Yes, we evolved in our song writing. This time there was more a sharing experience between all of us. Of course Joël (guitar) came with the biggest amount of riffs. Still Florian (bass) and I brought many ideas about the arrangements. Of course Marti Ilmar's drumming is definitely different compared to our former drummer. He's more dynamic and plays less with the cymbals. Still we will take care that on our next songs Marti gets more involved in the process of composition. You know, he lives 600 kilometres away from us. So, we couldn't possibly rehearse all the time with him. And when we met, most of the riffs and songs were already arranged. So he kind of just had to fit in. The drum parts are indeed his work and own composition. But we will definitely give him more space in the future.
One of the most beautiful and personal characteristics of Resistance is your voice, it takes time to get used to it but when we digest is known as fits perfectly to the songs. There are singers who have had an influence on the interpretations? In "Tale Of Decadence" for the tones employed there seems to be a cross between Fernando Ribeiro of Moonspell and Chris Boltendahl of Grave Digger, they never mentioned this odd couple?
Thanks for your compliments about my vocals. Usually it's the "love it or hate it" thing in this band. Moonspell and Grave Digger are absolutely NOT influences of mine. That is for sure. These comparisons I read in some reviews of "A Tale Of Decadence" and I must say that it can only give a very wrong idea on how I sound. My voice is very special and the most intelligent comparisons I heard were the ones with The Hand Of Doom (German 70's band) or Nigro Mantia (Danish 80's dark act). I admire the work of many singers, but I cannot tell that I take a direct inspiration from them, as I actually try to develop my personal style. Still, the singers I praise are King Diamond, Felipe from Procession, Simon from The Lamp Of Thoth, Robert Lowe from Solitude Aeturnus, Ronnie James Dio, Bobby Liebling from Pentagram, Keith Deen from Holy Terror, Mike Scalzi from Slough Feg.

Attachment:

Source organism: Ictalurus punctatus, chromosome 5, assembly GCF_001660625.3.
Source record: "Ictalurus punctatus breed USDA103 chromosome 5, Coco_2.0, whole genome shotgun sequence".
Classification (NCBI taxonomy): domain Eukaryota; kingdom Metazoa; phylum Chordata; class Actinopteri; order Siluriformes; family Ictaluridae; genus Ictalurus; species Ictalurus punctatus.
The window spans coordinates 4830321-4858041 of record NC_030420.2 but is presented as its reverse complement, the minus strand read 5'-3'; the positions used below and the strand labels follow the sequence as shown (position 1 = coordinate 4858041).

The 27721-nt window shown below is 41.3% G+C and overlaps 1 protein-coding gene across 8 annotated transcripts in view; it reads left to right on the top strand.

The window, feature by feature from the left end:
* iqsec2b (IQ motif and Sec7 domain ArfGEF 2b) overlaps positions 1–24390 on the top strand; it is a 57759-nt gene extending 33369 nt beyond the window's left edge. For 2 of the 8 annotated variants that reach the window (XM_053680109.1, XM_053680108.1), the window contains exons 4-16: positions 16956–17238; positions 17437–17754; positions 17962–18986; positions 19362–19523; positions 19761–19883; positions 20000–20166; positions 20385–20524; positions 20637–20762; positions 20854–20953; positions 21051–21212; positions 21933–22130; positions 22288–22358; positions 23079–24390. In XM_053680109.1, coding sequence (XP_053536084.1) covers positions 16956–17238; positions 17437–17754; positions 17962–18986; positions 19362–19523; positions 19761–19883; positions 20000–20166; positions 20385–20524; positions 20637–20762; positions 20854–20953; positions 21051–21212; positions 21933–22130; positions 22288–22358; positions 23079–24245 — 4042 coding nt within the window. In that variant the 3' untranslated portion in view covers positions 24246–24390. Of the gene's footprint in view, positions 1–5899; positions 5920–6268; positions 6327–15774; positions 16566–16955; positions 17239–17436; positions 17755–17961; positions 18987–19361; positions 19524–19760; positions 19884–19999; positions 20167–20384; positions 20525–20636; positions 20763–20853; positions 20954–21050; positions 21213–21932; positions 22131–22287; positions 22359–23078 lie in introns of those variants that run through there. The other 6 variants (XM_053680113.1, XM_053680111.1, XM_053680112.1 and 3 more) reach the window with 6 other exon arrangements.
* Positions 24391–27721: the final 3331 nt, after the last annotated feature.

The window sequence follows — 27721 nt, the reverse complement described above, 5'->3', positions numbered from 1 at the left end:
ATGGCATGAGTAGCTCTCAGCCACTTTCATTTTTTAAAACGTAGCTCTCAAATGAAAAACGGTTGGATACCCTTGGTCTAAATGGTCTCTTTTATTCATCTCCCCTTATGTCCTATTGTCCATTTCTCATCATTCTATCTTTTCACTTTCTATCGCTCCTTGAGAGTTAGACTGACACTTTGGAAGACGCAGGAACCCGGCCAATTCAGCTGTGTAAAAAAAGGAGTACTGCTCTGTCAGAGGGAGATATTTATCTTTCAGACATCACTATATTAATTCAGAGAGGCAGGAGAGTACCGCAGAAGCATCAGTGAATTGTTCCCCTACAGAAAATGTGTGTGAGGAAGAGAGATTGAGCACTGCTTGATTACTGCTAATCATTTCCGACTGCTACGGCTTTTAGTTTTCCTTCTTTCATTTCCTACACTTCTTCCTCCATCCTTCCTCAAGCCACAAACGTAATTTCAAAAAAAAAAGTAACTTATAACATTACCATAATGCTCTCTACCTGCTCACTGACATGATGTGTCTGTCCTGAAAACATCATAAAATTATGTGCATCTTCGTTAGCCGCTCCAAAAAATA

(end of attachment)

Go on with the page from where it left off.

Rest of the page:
What is the French metal scene today? There is still a bit of the spirit of metal brotherhood of the eighties or, like in the rest of the planet, the high speed communication, the MP3 craze and the business tends to ruin everything?
Actually we have a handful of good bands in France these days. I think of Rising Dust, Children Of Doom, The Bottle Doom Lazy Band, Oyabun, Sun Preachers for the doom side of the scene. Death metal warriors from France are to be seen in Ritualization, Necrowretch, Abnorm, Necros, Affliction Gate, Bloody Sign (but they just split up). Black metal stuff I think is good is played by bands like Manzer, Annthennath, Sael, Perversifier, Lord. Heavy metal defenders are Killers (still alive since the 80's), Lonewolf, Hurlement, Sanctuaire, Elvenstorm. We are in contact with these people in one way or another and so far I wouldn't speak of "brotherhood" but more of a mutual respect and love for Metal. All these bands are sincere in what they play.
Today are produced dozens of discs, perhaps a bit too "onanistic" as conception and plastified, there is a great recipe that is always good to create good music?
A recipe? I don't know. What counts the most to me is that the music is played with feeling! You know, it has to have that little something special/magic… Call it whatever you want. It's so hard to describe. I think that as soon as it takes me by the guts it is good music, and it is not necessarily metal.
What were the first approaches that you have had with the metal? The band that made you think that your right way was this?
It was Iron Maiden with "A Real Dead One" in 1993. Since then there's been no turning back and I knew from the very beginning that this music was built for me.
How are you promoting "Tale Of Decadence" and how did the collaboration born with Emanes Metal Records, your label from the beginning?
We send promo cd's to some reliable contacts, we try to find gigs. We use the Internet. In the end that's nothing original, but this promotional work has to be done so we can keep the band alive. I know Laurent from Emanes Metal since way before he started the label in 2006. As we played a couple of times in Northern France, where he lives, he started to get interested in us and that’s basically what lead us to join the ranks of his label. The rest is history… [laugh].